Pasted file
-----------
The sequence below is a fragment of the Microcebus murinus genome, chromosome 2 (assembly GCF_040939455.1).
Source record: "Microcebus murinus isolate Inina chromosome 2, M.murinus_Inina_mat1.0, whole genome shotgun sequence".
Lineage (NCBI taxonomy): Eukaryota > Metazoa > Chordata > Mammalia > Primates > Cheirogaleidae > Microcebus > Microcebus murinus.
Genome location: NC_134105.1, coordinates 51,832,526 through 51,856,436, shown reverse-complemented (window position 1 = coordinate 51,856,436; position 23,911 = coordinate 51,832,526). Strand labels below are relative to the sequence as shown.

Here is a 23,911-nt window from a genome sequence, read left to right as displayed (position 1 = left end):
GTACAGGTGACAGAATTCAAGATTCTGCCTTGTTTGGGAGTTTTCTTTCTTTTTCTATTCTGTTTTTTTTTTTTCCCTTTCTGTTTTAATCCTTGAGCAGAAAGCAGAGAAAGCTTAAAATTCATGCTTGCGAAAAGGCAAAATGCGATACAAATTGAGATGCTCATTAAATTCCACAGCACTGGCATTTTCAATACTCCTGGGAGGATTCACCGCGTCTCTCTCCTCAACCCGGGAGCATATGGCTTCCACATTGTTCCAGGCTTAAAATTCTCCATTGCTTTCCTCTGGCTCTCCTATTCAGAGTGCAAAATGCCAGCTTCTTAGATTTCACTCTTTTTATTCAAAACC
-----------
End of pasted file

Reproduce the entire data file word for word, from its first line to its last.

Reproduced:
The sequence below is a fragment of the Microcebus murinus genome, chromosome 2 (assembly GCF_040939455.1).
Source record: "Microcebus murinus isolate Inina chromosome 2, M.murinus_Inina_mat1.0, whole genome shotgun sequence".
Lineage (NCBI taxonomy): Eukaryota > Metazoa > Chordata > Mammalia > Primates > Cheirogaleidae > Microcebus > Microcebus murinus.
Genome location: NC_134105.1, coordinates 51,832,526 through 51,856,436, shown reverse-complemented (window position 1 = coordinate 51,856,436; position 23,911 = coordinate 51,832,526). Strand labels below are relative to the sequence as shown.

Here is a 23,911-nt window from a genome sequence, read left to right as displayed (position 1 = left end):
GTACAGGTGACAGAATTCAAGATTCTGCCTTGTTTGGGAGTTTTCTTTCTTTTTCTATTCTGTTTTTTTTTTTTCCCTTTCTGTTTTAATCCTTGAGCAGAAAGCAGAGAAAGCTTAAAATTCATGCTTGCGAAAAGGCAAAATGCGATACAAATTGAGATGCTCATTAAATTCCACAGCACTGGCATTTTCAATACTCCTGGGAGGATTCACCGCGTCTCTCTCCTCAACCCGGGAGCATATGGCTTCCACATTGTTCCAGGCTTAAAATTCTCCATTGCTTTCCTCTGGCTCTCCTATTCAGAGTGCAAAATGCCAGCTTCTTAGATTTCACTCTTTTTATTCAAAACC